We found more damage after the final walk through, can we charge the tenant for it? what can we charge?

Asked about 1 year ago - San Francisco, CA

After the final walk through and the carpet is cleaned, we realize that those stains on the carpet is not stain, it is burns. We phone the tenant right away the same day of the walk through and told her that we have to replace the carpet due to the damage, and she said get an estimate first and don't do anything yet. After I got the estimate and gave her the itemized deduction form and the estimate. She claiming that there was no mention of replacing the carpets during the final walk through. Because the carpet have burn marks in the living room and it is all connected to the dinning area; thus, I got estimate for both area and then charge the remaining life of the old carpet. Is this proper? The tenant only want to pay the burn repair, can you repair a burned carpet?

Attorney answers (2)

  1. Frank Wei-Hong Chen

    Contributor Level 20
    Best Answer
    chosen by asker

    Answered . The general rule is yes, you can still charge a former tenant for additional damages discovered after the final walkthrough, provided you otherwise comply with Civil Code section 1950.5. However, the amount that you can charge may be somewhat limited. First of all, repair might be possible. (You'll need to consult with a flooring/carpet contractor.) Even if not, the typical method of calculating the deduction for replacement prorates the total cost of replacement so that the tenant pays only for the remaining useful life of the carpet that the tenant has damaged or destroyed.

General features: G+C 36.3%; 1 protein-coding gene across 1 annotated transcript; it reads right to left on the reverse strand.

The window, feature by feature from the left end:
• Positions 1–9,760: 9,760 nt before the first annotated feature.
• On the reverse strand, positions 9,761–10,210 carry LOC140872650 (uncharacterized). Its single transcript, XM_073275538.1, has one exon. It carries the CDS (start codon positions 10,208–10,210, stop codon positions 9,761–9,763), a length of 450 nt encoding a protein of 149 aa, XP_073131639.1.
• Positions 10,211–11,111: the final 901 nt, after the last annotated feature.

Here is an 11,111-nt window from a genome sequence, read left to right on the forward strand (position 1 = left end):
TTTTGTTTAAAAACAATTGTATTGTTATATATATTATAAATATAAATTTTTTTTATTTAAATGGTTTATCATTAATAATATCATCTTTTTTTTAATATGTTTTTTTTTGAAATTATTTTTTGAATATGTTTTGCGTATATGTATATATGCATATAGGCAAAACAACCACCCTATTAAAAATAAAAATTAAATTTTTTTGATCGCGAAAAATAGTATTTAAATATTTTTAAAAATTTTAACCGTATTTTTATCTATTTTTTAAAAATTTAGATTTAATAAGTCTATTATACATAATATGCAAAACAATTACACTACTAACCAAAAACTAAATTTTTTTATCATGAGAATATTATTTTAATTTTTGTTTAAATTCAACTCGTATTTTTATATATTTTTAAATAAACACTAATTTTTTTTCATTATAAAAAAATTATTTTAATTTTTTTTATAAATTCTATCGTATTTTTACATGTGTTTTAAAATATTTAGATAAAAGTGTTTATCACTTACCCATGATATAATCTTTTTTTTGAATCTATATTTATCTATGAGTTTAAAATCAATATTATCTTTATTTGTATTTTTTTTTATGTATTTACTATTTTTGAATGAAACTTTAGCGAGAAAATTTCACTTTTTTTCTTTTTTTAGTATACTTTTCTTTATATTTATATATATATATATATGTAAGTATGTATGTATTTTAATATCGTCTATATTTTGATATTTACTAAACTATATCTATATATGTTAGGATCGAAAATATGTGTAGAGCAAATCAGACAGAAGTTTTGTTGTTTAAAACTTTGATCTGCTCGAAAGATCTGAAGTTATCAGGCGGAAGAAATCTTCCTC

Frank W. Chen has been licensed to practice law in California since 1988. The information presented here is... more
  2. Pardis Patrick Ashouri

    Contributor Level 17

    1

    Lawyer agrees

    Answered . You should check with a flooring contractor to make sure it is your property. Under California law within 21 days landlord should provide a list of repairs caused by tenant ( not wear and tear ) and return of remaining security deposit if any. You should have had a prep move in inspection which outlines the condition of the premises as well as a move out inspection. The fact that burn vs stain was discovered later than the move out inspection is not so much an issue than the timely report and counting and demand for additional costs under the 21 day mandate.
    You can file small claim action if damages caused by tenant and not enough security deposit to cover. Good luck.

    In addition to AVVO's disclaimer, please note that by this answer no attorney client relationship is intended and... more

Can't find what you're looking for? Ask a Lawyer

Get free answers from experienced attorneys.

 

Ask now

24,035 answers this week

2,817 attorneys answering

Ask a Lawyer

Get answers from top-rated lawyers.

  • It's FREE
  • It's easy
  • It's anonymous

24,035 answers this week

2,817 attorneys answering